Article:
Halfway through that same year, Mike and I became inseparable. In fact, our yearbook had a section that lists the names of students and what they were never seen without. Under Mike, it read: “Ted,” and under Ted: “Mike.” I became a staple at his house and he at mine. We no longer had to ask our parents if it was ok to have a sleepover on weekends, they assumed we would. On weekdays, we usually walked over to his house, which was near school, and hung out there till I had to go home. Our favorite past time on those long afternoons after school was to walk to the nearby food mart and get a bag of chips and two 24 oz. Coca-Colas. Watching a movie, we would sit on his couch with our chips and Coke and talk about our dreams of working together in the movies. Mike wanted to be a director and actor, and I wanted to be an actor and a playwright/screenwriter. It was the perfect combination. We even tried writing a few scripts together.

Of course, as two seventh grade boys, it wasn’t all skips through the park either. We were extremely competitive and would get into brutal fights for seemingly no reason at all. One time, I pulled out a chunk of his hair, but I don’t remember what started the fight. I think that our connection was so intense that we could not have normal emotions toward each other. As friends, we were best friends, but in an argument, we wanted to fight each other to the death. Still, the Wrestlemania days were rare; ordinarily, the intensity of that connection was a good thing. I was pretty shy about girls, and when I did talk about them with guys, I would usually just say a girl was "hot." With Mike, I could really talk about girls and who they were; with Mike, I didn’t have to put on my public “cool” façade but could really say what I felt about a girl.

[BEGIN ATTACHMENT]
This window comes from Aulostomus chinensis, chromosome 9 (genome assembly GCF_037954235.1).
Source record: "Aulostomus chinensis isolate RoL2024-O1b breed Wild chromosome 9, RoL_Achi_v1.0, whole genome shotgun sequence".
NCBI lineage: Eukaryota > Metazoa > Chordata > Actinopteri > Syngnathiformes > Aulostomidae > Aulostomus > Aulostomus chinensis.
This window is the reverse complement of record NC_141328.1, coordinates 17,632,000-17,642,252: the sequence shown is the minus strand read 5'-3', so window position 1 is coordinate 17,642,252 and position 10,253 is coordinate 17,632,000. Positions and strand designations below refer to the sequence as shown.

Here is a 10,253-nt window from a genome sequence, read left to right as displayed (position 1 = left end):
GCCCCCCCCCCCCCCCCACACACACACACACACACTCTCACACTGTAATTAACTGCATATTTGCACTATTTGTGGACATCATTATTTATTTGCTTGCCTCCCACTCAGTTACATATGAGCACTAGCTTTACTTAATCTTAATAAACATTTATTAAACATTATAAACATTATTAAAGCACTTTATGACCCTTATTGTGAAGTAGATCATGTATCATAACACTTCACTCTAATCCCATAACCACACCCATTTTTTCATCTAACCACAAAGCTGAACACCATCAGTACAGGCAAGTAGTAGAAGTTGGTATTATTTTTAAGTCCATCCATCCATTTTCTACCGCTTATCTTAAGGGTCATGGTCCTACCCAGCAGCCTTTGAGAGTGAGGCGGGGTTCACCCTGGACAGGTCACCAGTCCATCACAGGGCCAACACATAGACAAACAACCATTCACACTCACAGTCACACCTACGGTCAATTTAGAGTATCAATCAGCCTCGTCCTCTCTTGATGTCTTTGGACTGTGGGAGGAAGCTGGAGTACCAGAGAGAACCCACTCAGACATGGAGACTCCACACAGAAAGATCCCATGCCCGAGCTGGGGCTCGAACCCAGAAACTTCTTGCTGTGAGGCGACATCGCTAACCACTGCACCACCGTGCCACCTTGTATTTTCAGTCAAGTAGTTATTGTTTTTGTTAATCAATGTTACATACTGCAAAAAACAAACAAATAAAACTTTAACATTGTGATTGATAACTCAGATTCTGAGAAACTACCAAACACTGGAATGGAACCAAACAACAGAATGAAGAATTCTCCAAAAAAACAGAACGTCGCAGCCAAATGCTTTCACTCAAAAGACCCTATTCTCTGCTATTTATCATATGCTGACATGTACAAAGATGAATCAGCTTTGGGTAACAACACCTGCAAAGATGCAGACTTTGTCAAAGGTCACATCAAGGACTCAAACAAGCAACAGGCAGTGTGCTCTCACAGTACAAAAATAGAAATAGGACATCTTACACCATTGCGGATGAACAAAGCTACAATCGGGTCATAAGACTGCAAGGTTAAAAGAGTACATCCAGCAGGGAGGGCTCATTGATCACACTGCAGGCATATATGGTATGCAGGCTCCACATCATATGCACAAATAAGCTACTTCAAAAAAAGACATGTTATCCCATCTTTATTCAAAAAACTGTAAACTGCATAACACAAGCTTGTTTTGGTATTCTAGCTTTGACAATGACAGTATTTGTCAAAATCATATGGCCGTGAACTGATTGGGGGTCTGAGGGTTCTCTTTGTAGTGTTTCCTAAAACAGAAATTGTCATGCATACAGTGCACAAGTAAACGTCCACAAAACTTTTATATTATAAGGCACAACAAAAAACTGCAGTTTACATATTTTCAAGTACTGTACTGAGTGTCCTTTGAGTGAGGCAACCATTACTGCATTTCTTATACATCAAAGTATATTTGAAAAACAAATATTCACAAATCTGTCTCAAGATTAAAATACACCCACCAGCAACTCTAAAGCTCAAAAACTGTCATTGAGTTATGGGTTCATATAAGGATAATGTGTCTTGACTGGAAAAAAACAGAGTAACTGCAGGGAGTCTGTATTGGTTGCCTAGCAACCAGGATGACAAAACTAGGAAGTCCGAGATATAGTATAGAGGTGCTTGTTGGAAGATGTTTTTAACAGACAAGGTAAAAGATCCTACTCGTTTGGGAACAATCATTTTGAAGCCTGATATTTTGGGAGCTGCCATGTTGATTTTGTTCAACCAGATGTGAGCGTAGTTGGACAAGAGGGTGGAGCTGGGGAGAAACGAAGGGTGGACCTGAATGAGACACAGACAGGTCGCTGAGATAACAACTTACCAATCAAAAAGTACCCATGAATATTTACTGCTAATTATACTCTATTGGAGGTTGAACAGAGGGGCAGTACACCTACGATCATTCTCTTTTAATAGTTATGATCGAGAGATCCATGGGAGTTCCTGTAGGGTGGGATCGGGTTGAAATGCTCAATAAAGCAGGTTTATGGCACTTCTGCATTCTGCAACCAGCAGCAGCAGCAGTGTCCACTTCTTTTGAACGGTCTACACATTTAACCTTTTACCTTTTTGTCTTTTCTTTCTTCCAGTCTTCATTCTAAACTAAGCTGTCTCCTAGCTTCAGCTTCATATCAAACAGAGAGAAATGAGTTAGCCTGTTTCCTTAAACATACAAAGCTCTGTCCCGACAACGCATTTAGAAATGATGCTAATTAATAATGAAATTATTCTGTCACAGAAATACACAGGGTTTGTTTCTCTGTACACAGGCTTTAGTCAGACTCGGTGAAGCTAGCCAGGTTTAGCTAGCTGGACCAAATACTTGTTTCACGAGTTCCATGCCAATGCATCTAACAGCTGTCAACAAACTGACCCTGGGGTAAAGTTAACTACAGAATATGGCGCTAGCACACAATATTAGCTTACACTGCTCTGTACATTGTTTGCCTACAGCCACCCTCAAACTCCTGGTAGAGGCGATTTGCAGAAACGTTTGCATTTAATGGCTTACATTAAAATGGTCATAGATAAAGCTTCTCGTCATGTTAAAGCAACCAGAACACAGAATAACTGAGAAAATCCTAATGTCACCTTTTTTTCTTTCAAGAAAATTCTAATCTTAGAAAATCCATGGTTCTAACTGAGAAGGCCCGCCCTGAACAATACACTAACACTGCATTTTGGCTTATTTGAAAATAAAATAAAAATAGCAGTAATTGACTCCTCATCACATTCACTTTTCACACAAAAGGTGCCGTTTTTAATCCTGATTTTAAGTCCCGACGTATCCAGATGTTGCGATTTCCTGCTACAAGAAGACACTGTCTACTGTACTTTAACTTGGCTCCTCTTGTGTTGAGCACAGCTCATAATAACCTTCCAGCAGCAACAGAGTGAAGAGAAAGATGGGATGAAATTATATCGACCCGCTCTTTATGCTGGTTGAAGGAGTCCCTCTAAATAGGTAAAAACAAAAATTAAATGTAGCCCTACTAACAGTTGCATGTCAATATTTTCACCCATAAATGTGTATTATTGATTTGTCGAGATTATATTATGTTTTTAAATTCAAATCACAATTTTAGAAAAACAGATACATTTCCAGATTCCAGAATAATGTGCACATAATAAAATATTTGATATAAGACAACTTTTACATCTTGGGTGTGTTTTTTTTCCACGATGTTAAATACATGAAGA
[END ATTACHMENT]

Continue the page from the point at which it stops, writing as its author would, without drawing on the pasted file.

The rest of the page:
Then we went to separate high schools. We tried to maintain the friendship, and you might think we would have been able to since we had been so close, but we drifted apart. Our friendship was based on being near each other constantly, on growing up in the same town, under the same conditions, with the same hopes, fears, and dreams. Now we still go to movies occasionally and hang out, but it's not the same, and we both know it. I thought Mike and I would be friends forever, and maybe we will be. I mean, we have to make those movies together, right? But the way things look right now, I doubt we will ever reconnect. Our friendship in the seventh grade was magical, and lightning doesn’t strike twice.

My playwriting teacher from middle school left, but I handled it. I learned a great deal from him, and I appreciate him for the subject he taught and the way that he taught it. I will probably miss my parents when I leave for college, but I doubt the separation will pain me deeply since the connection between parents and children will always be there. With Mike, I lost the best friend I ever had, and I lost that forever. Losing that kind of bond cuts deep, and I know it's the type of wound that doesn't heal. It’s the type of wound you just live with.

But just because we're not friends anymore, it doesn't slight the times we had when we were friends. Those times are what influenced me so deeply. No, Mike did not work some lesson into my heart, he worked himself into my heart, and even if I never see the guy again he changed me forever. I think that finding someone whom you truly connect with and feel that you were destined to meet, someone who you feel truly understands you and makes you feel special, I think meeting someone like that is one of the most profound experiences you can have.

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This page was last updated: 5/9/2017 8:53:55 AM